Now with an even fatter folder, still that cache of books, and a light lunch, I boarded the sleek Virgin train at Euston Station and was on my way. I had never been to a special collections department before, so I was giddy with excitement about what it would all be like. After landing in Birmingham, it was a short taxi ride to the University, where I was delighted to find that “I was expected.” I was escorted to the lower level of the library and to a small office for special collections. There I was instructed to deposit my “things” in a locker, and could only take my briefcase and a pencil into the reading room. Before that happened, however, I needed to sign several forms, promising in long legal terms that I’d not abuse the rights being offered. Then the charming Lisa, who had been assigned to me, led me to the reading room, where there were four large library tables and a few chairs. At the head of the room sat a librarian. Lisa had a small desk near one of the tables, where I made myself comfortable. Only two other people were working in the reading room, one poring over ancient volumes, the other taking digital photographs of large illustrated books. From the archive catalogue I would select an item and note the box in which it was contained, and like magic Lisa would retrieve the box, setting it before me on the table. That was all it took. I lifted the lid off a box and there before me was the original typed script of, say, Blithe Spirit, or a short story, or the original pages of the score for a song. The feeling was one of both euphoria and awe. I’ve spent nearly 40 years studying and working in the theater. I began reading Coward as a teen. Now, in front of me, in my hands, were original manuscripts, letters, songs, correspondence.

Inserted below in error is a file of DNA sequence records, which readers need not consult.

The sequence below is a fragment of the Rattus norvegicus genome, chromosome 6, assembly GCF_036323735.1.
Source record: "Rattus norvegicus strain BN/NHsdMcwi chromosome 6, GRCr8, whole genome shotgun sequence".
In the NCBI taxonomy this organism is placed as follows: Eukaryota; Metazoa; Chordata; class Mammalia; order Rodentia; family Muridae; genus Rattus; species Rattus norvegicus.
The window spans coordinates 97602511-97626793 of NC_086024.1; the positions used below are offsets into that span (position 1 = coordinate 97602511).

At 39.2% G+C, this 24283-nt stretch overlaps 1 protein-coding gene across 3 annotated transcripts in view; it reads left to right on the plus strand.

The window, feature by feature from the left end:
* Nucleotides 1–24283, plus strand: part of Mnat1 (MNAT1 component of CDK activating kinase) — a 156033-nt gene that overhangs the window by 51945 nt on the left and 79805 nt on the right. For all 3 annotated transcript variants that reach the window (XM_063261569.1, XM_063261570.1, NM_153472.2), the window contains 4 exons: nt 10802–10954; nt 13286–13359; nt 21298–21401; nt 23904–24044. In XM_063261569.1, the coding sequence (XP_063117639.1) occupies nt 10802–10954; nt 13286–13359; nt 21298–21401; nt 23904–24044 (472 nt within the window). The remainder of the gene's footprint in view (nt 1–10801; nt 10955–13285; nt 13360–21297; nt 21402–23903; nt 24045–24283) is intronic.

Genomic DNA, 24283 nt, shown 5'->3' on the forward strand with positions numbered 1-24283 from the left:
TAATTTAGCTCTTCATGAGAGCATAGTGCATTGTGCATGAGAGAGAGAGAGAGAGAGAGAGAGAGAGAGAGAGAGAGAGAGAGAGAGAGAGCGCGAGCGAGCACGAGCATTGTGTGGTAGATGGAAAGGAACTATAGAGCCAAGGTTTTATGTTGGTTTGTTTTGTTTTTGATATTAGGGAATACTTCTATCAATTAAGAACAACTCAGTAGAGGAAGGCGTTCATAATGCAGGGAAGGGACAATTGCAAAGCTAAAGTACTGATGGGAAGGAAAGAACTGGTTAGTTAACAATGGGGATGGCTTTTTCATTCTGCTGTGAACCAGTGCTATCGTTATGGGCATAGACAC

As I worked my way through the boxes, time was lost. I would find a piece that was interesting and dear Lisa would whisk it away and make a copy. When finally I had finished and turned in my last request, I returned to the office and was handed a neat stack of copies. The staff reminded me that my identification card (which had been issued when I signed in) was good for life. I said, “Really?” How wonderful to think that at some dull moment in my life, I might take that lovely train to Birmingham and “have a look” at the Noël Coward Collection! Leaving the library, my fat stack of treasures firmly in hand, I felt like I’d somehow had audience with Sir Noël himself. I was struck with a sense of privilege and honor—and trust. It certainly made me determined to make this new musical revue something truly remarkable and unique. I had, after all, been trusted to do this and had been given the keys to the full breadth of the Master’s world.
Once back in San Francisco, I sat down to the desk with all that I’d absorbed: snippings of scenes, copies of music, recordings, letters, diaries, and began knitting. Little by little the piece began to take shape but it wasn’t really until I’d had the very first reading of the revue with my cast of ten bright teens that I realized that this was going to be the most fulfilling, rewarding, and exciting journey any of us had ever taken. Bright Young People now exists, where it never existed before.